More than 72 percent of online shoppers use general search engines nine or more times per month, and a growing portion of those searches are shopping-related or local in nature, according to a consumer search behavior study by BizRate.com and the Kelsey Group.
The study found that 74 percent of respondents perform local searches, and 37 percent of online consumers are very familiar with shopping search sites.
“The data indicates that search continues to be the dominant way people find things on the Internet,” said Greg Sterling, director for Kelsey Group’s interactive local media program. “It also shows that awareness and usage of local search continues to grow.”
Respondents said 27 percent of their total search behavior was for local information. When the data is extrapolated to the general Internet population, it shows that 20 percent of all searches are local, Sterling said.
Nearly half of respondents, 43 percent, said that they preferred to research and shop online, while roughly 28 percent displayed some combination of offline/online behavior.
“As consumers use the Internet more to find local information, specifically business information, that will impact advertising revenue,” Sterling said, noting that as consumer activity moves online, advertisers will surely follow. “That’s the $14 billion question,” he said, referring to the amount spent on yellow pages advertising by small businesses.
According to Kelsey Group research, there are currently between 35 and 40 percent of small businesses with Web sites, and only about 24 percent of small businesses advertise online.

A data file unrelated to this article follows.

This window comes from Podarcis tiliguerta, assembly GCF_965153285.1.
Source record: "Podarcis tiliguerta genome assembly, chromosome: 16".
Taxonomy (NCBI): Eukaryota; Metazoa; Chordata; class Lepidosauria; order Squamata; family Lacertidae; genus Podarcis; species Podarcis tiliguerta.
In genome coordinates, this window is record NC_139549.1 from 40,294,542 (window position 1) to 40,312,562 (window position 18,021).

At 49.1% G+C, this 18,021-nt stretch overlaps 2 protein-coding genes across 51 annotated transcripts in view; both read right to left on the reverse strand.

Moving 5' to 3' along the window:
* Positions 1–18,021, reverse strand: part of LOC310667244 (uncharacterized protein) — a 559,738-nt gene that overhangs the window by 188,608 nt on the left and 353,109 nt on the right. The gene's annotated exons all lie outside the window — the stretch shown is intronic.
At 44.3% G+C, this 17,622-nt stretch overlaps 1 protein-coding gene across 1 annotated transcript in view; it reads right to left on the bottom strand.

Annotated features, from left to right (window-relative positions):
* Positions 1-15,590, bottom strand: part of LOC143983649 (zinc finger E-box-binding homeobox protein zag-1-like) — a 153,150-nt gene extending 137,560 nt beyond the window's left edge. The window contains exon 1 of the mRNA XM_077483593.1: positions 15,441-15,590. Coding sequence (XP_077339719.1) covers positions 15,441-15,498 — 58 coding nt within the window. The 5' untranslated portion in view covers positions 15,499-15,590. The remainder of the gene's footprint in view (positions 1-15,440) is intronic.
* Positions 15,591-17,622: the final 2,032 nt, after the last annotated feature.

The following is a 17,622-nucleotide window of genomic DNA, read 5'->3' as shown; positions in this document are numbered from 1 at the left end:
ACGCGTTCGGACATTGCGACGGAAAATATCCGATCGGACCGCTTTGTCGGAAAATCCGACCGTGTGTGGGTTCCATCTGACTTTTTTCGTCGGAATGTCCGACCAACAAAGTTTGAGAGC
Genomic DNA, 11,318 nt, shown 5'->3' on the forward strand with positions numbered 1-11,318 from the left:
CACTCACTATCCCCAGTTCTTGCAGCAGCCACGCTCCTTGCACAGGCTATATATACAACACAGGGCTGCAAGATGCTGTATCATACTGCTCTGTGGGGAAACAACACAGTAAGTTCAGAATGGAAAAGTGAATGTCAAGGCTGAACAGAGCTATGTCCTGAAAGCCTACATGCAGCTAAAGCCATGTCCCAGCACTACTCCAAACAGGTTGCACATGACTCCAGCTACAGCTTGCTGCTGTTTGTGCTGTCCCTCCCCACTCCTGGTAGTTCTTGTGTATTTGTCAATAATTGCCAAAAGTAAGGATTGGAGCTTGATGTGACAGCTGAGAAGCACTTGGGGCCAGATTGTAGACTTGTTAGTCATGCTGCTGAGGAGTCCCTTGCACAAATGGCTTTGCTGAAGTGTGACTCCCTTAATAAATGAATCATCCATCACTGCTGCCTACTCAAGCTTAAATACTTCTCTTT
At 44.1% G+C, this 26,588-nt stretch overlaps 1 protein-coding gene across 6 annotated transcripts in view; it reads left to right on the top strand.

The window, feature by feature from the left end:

Reaching those advertisers has been a challenge for Internet publishers and search engines. According to a recent JupiterResearch study, yellow pages, newspapers and radio each receive more than three-quarters of ad revenue from local advertising, while online advertising generates less than a third if its revenue from local ads. That is not expected to change soon, the report found, indicating that short-term growth in local search online will be driven by national advertisers targeting locally.
JupiterResearch also found that local online advertising will grow 28 percent in 2004, from $1.9 billion in 2003 to $2.4 billion this year. It is expected to reach $4.9 billion in 2009. Local advertising’s share of total online ad spend is not expected to rise much beyond its current 29 percent mark.
Search companies are trying to reach local businesses by pairing with established small business service providers, as Google is with BellSouth, or FindWhat with Canada’s Yellow Pages Group. Similar programs have recently been launched by Web hosting providers Affinity Internet and Interland, who teamed with yellow pages publisher Dex Media.
Other findings of the Kelsey Group study show that, among the 3,887 online shoppers in the panel, Internet mapping sites rate as the top search activity, based on familiarity, frequency of use, and loyalty, followed by general search engines. Only 35 percent indicated loyalty to one general search engine.
After mapping sites and general search, Internet yellow pages, online classifieds, shopping search sites and entertainment information sites round out the top five online search behaviors, followed by online travel sites, local destination sites and vertical directories.
This year, 154 million consumers shopped over the long holiday weekend, an increase of 3 million from last year
Emotion can be very powerful when trying to reach an audience, and it can be boosted by linking it with the way memory affects human behaviour. How can all of this apply to the demanding mobile audience?
With social media reach and engagement rates having dipped so precipitously over the last year or so, paying to play is the only option for most brands now.
Digital (and in our case search and content) data holds the keys to marketing success.